Eddie worked in my dorm’s cafeteria and I don’t remember how we got to talking. But we did get to talking, a short, awkward 17-year-old and a tall, big Mexican guy in his early 20s. He told me about his boyfriend, how they’d moved up here from El Paso for their careers. They both wanted to work in fashion but weren’t having much luck yet, and lived all the way up north by the lake because it was cheap. I lived in the dorms which I knew were not cheap, but my school had rules about moving off campus and I was too chicken to break them.
It sucked sometimes because rent really was good in this almost-tip of the city by the Granville Red Line. There were still more hookers than brunch places in the early 2000s, and four convenience stores at one intersection. My roommate and I called it the UN of Convenience Stores, though in retrospect he UN of 7-11 would’ve been more clever. The owners were Korean, Mexican, African, and Middle Eastern respectively, a not-inaccurate reflection of Edgewater and immediate neighbor Rogers Park’s demographics.
Eddie and I were a couple blocks north of the UN when we ran into some people smoking a joint on the sidewalk. We were on our way to the beach. And we didn’t run into them so much as a measured amble. You could smell the pot from a block away. We looked and each other and slowed down. Two women and a man. A good combination. I relaxed a little. We wavered at the corner of their group until one woman gestured to us.
“You want some?”
I was too chicken to rent an off-campus apartment, but not too chicken to smoke with a stranger.
I sucked in deep and coughed, tearing up (it wasn’t the most quality stuff, I wasn’t the most experienced smoker), then passed it to him. He took a neat and delicate drag, letting smoke seep out of his nostrils like twin dragons. I was impressed.
I felt it curl through my body, releasing some of the ever-present tension. I closed my eyes, and when I opened them everything was soft and glowing, the streetlight an orange bloom. This was a good idea, I barely thought, it is good to be here. The woman was gesturing to me.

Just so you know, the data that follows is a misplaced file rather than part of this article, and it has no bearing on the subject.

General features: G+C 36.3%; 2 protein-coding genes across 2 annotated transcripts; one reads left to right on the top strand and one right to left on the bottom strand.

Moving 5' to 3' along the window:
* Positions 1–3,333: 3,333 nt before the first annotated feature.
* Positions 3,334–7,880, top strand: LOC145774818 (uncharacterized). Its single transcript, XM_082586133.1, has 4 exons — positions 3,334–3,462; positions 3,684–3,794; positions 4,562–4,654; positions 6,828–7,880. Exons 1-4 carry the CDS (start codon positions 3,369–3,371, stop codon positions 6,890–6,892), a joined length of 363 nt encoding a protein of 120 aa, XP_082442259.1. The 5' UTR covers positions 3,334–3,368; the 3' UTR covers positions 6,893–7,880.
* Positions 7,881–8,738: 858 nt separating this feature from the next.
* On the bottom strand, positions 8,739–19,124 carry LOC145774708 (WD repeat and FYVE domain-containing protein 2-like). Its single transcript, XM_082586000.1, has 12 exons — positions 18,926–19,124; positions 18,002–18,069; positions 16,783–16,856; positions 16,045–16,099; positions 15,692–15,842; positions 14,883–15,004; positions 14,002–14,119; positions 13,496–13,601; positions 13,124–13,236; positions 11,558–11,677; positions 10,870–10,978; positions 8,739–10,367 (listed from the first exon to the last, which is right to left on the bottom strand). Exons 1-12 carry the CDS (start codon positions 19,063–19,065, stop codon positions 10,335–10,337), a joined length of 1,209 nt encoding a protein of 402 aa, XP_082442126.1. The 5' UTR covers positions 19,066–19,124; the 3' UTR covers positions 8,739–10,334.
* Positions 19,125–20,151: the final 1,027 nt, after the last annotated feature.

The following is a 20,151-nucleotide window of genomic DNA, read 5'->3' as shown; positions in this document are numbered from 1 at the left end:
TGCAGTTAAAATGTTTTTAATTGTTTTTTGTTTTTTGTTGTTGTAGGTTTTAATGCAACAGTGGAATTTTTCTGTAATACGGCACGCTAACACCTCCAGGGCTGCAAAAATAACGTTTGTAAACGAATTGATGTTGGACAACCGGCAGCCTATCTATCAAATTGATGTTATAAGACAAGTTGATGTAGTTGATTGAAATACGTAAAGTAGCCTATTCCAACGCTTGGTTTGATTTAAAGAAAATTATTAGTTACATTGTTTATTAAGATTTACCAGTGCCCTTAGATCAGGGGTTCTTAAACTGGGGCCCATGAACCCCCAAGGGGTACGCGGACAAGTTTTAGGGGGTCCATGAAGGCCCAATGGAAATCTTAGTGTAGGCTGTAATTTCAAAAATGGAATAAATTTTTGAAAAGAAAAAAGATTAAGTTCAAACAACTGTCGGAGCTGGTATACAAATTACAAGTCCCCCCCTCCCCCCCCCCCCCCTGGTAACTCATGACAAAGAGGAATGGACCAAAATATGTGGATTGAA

“Hit it again, girl, hit it again.”
I was already reaching. I offered it to my friend, who flipped his hand no thank you. We should go, he murmured quietly. I nodded.
“Thank you!” I chirped. Everything was great. Everything was so, so great.
We met his boyfriend at their apartment. He was small and thin, eating a baloney sandwich on white bread in their spare kitchen. I don’t remember what we talked about. I could smell the yellow mustard. I think we smoked a little more.
“Are you going to swim in that?” He gestured to my jeans and t-shirt.
He rolled his eyes. “Hang on.”
I ended up wearing his clothing as a makeshift swimsuit. It fit really well. One pair of metallic booty shorts and a mesh top later, we strode towards the beach. I tried to refrain from swinging my arms as I walked.
I was swinging my arms when we reached the lake. It glimmered in the moonlight, little waves lapping a curving shore of high-rises. I took off running, feet pounding the dark sand. I had to be in it, could not wait to feel that cold water around me. Eddie’s boyfriend followed. We waded out until it came up to our hips, screaming and splashing. I went out deeper so I could do somersaults and handstands then dove under, wet hair streaming down my back like a mantle as I rose up.
Throughout all of this Eddie did not join us. He stood on the beach watching, hands in his pockets.
By the time I got back to the dorms I was freezing, bra and underwear sopping under my clothes. My roommate was gone for the weekend, a small joy: I stripped naked, wrapping my gooseflesh in as many blankets as I could find.
The clock read 2pm when I woke up. For a long moment I wondered where I was.